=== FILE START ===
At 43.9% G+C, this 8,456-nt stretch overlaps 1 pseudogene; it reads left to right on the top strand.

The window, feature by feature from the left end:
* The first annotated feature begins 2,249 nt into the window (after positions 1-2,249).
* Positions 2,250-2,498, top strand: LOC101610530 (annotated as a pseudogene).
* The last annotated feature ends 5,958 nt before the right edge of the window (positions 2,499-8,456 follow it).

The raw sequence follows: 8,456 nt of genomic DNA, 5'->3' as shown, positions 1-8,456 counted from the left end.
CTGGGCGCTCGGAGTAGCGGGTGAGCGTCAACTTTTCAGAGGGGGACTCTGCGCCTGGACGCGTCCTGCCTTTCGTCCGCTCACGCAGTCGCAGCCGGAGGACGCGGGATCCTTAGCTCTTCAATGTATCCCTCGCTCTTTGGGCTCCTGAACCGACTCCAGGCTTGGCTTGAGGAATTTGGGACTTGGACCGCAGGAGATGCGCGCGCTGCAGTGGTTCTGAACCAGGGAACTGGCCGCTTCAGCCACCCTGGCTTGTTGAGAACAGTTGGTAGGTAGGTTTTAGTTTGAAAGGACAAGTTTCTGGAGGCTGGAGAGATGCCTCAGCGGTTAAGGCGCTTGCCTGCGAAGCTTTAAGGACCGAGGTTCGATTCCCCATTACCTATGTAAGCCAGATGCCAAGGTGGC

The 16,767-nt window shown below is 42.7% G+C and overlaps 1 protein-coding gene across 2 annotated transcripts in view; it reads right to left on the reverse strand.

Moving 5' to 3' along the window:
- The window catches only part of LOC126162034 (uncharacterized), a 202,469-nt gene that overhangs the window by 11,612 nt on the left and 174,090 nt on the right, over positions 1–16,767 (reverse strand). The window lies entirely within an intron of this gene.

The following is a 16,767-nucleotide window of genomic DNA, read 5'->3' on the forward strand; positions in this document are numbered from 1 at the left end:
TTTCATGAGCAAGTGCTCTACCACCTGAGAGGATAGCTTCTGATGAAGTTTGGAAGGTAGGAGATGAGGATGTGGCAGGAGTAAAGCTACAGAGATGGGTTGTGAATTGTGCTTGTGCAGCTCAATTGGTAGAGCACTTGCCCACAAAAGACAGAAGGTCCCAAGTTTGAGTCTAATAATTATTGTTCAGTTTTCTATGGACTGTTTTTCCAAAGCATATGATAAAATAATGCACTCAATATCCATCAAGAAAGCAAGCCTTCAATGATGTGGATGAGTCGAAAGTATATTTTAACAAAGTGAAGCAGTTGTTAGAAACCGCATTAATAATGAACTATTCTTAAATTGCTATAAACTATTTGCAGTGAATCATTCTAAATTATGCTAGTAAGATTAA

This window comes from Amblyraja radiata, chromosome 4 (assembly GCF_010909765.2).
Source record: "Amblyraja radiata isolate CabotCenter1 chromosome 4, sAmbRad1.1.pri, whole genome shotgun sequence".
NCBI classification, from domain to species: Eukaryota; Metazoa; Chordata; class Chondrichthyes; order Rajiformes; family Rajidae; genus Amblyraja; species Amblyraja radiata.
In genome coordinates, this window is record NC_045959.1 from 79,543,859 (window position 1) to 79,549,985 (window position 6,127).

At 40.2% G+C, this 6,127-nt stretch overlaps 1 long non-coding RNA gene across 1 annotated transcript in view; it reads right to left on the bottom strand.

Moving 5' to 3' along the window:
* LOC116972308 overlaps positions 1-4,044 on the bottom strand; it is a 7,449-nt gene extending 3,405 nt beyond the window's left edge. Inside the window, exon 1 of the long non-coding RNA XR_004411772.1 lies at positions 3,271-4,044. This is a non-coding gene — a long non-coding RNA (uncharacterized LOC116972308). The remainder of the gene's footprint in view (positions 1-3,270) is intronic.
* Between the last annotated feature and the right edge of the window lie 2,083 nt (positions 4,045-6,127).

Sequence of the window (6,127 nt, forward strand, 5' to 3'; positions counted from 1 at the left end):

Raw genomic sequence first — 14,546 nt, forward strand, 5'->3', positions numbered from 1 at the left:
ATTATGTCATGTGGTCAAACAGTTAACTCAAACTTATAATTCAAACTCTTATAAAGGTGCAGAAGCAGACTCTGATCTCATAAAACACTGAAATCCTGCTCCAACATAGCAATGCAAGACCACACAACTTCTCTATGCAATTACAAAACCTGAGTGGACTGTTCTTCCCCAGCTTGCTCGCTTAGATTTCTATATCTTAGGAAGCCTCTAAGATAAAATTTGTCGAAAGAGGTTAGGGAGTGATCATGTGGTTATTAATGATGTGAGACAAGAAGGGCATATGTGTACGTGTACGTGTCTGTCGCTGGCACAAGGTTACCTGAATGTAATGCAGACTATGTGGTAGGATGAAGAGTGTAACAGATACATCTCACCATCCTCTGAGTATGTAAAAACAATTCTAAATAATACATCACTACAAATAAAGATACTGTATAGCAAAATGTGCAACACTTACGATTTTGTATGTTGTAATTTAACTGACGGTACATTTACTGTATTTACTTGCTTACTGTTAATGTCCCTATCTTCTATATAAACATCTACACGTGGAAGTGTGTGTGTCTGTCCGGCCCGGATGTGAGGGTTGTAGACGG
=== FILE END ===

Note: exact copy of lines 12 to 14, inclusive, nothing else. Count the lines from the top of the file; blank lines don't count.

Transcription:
TTTCATGAGCAAGTGCTCTACCACCTGAGAGGATAGCTTCTGATGAAGTTTGGAAGGTAGGAGATGAGGATGTGGCAGGAGTAAAGCTACAGAGATGGGTTGTGAATTGTGCTTGTGCAGCTCAATTGGTAGAGCACTTGCCCACAAAAGACAGAAGGTCCCAAGTTTGAGTCTAATAATTATTGTTCAGTTTTCTATGGACTGTTTTTCCAAAGCATATGATAAAATAATGCACTCAATATCCATCAAGAAAGCAAGCCTTCAATGATGTGGATGAGTCGAAAGTATATTTTAACAAAGTGAAGCAGTTGTTAGAAACCGCATTAATAATGAACTATTCTTAAATTGCTATAAACTATTTGCAGTGAATCATTCTAAATTATGCTAGTAAGATTAA

This window comes from Amblyraja radiata, chromosome 4 (assembly GCF_010909765.2).
Source record: "Amblyraja radiata isolate CabotCenter1 chromosome 4, sAmbRad1.1.pri, whole genome shotgun sequence".